Puppy dog eyes and floppy ears are powerful assets helping dogs everywhere win over the hearts of us humans. But they serve a much greater purpose in how our dogs interact with the world around them. Keep reading to learn more about your dog’s sense of sound and sight — a myth or two may be busted along the way.
The average dog’s sense of hearing is four times as sensitive as our own. This might not be a surprise if you’ve spent time looking at their ears. Although doggy ears come in different shapes and sizes — long, short, floppy, stiff and everything in between — one thing all dog ears have that ours do not is an impressive amount of mobility. More than 18 muscles control a dog’s earflap alone, allowing nuanced movements to pick up detailed sounds. Dogs use their ears like periscopes to follow the direction of sound.
Dogs can also hear many things we cannot. Their ears can detect high-frequency sounds that are inaudible to most humans. For example, dogs can hear the high-pitched chirping of mice, even if they are running around inside walls.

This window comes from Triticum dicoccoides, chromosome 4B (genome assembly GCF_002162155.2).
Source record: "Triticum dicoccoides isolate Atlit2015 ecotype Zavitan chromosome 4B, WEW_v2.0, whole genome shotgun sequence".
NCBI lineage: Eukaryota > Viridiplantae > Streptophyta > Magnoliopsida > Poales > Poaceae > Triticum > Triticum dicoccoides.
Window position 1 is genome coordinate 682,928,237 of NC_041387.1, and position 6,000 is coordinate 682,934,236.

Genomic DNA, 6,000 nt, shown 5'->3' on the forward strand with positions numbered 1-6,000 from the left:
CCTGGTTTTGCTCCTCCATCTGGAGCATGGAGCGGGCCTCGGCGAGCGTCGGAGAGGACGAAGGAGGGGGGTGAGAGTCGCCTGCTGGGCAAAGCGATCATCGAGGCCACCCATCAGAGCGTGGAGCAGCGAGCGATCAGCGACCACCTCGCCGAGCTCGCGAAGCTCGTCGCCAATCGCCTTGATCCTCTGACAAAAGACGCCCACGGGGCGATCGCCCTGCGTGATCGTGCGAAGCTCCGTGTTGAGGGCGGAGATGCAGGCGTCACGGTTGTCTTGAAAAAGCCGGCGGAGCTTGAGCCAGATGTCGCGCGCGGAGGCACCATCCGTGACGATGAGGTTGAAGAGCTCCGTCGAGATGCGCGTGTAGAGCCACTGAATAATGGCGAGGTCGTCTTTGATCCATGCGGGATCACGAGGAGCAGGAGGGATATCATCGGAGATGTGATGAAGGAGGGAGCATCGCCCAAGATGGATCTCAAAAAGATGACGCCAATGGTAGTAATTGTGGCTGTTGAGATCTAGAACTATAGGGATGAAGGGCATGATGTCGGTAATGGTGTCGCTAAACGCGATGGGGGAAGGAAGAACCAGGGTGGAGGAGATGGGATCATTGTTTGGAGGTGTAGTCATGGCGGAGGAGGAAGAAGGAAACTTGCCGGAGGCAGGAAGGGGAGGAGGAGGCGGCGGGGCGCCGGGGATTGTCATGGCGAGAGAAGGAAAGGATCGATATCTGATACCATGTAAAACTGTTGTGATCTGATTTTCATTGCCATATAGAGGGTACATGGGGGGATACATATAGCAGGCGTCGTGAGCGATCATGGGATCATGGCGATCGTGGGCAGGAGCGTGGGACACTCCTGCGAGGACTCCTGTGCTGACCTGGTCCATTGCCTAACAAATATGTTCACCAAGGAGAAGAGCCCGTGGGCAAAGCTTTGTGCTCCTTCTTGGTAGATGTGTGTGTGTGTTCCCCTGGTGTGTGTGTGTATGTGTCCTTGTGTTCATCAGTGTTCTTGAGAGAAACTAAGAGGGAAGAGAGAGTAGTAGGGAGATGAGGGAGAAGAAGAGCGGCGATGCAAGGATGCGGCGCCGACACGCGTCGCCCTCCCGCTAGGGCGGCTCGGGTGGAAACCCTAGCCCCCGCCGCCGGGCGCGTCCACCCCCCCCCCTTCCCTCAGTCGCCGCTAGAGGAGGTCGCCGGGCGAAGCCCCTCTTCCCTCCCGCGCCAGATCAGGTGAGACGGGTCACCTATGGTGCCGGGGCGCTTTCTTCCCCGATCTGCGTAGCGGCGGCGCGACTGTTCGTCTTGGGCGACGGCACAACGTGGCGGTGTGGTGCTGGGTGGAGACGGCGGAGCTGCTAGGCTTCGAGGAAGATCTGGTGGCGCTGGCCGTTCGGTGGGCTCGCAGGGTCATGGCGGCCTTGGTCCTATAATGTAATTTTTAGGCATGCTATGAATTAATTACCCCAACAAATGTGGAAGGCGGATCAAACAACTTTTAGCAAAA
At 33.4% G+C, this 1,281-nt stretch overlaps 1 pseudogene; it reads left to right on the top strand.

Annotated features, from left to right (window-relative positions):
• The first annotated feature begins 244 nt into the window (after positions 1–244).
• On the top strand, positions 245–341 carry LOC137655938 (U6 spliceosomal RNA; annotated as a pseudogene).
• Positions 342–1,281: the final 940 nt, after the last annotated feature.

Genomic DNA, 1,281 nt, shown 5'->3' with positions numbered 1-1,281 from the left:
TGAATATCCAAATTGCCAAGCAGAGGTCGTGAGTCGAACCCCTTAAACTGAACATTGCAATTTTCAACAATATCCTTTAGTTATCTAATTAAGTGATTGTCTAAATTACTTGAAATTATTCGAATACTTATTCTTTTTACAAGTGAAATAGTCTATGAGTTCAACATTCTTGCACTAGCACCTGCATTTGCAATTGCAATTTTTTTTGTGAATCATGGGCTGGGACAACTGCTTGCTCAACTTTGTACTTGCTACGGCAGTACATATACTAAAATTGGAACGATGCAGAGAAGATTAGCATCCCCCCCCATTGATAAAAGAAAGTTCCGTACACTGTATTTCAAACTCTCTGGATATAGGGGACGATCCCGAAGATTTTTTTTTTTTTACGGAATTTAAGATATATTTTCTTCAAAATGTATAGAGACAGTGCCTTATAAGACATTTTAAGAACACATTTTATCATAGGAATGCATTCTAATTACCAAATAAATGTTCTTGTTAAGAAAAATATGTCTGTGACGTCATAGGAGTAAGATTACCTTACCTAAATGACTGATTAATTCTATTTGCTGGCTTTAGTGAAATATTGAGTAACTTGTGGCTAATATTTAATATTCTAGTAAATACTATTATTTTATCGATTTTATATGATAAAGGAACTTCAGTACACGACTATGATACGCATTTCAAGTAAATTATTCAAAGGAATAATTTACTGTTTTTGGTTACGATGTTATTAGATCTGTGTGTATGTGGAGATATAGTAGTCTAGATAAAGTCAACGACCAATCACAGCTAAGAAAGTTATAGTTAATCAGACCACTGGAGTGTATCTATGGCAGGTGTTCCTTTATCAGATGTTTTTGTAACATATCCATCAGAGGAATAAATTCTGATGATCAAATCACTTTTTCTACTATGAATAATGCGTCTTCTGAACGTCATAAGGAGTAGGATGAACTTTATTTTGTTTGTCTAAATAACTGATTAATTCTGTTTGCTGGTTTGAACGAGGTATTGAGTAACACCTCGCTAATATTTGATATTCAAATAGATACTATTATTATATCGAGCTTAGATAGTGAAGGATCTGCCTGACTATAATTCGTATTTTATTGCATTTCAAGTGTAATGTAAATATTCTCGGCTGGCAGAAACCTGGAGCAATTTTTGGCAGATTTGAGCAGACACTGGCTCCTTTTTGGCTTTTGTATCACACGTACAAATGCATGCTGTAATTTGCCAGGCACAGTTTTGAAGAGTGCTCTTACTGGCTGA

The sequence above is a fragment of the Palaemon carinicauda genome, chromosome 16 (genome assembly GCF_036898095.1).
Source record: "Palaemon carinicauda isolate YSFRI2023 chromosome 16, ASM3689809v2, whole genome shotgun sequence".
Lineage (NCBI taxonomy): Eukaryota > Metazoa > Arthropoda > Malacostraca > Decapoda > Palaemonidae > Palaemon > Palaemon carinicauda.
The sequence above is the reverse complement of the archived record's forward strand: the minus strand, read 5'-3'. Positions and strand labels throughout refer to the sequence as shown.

Some of the electronics in our homes emit constant high-frequency sounds that we may not notice but our dogs do. They may even find it distressing. Something you can do to reduce electronic noise pollution in the home is to unplug devices when not in use, or you could even create an electronic-free room for your dog to relax in.
It is a common misconception that dogs can only see in black and white. Dogs actually see the world in a similar way a person who has red-green color blindness would see it. In fact, a dog’s sight is the product of evolution and a dog’s natural instinct to hunt.
A person with 20/20 vision has excellent eyesight. The average dog has 20/50 eyesight. Technically, dogs are nearsighted. The average person has a visual field of 180 degrees, dogs have a visual field of about 250 degrees — because their eyes are set farther apart than ours. This is a very helpful adaptation if you’re a hunter. Dogs also have us beat when it comes to night vision, and sensitivity to motion — a trait that helps wolves spot and track prey. Most humans may be able to see a wider spectrum of colors than dogs, but the ability to see vivid hues of red or blue didn’t help a dog’s natural prey drive — so they adapted without it!
The moral of the story
Comparing a dog’s senses to humans gives us a handy benchmark to appreciate how dogs perceive their world. But it truly is comparing apples to oranges, because both species’ senses have adapted to meet their survival needs. The next time you’re staring into your dog’s gentle eyes or scratching their soft ears, don’t forget to appreciate how impressive they truly are!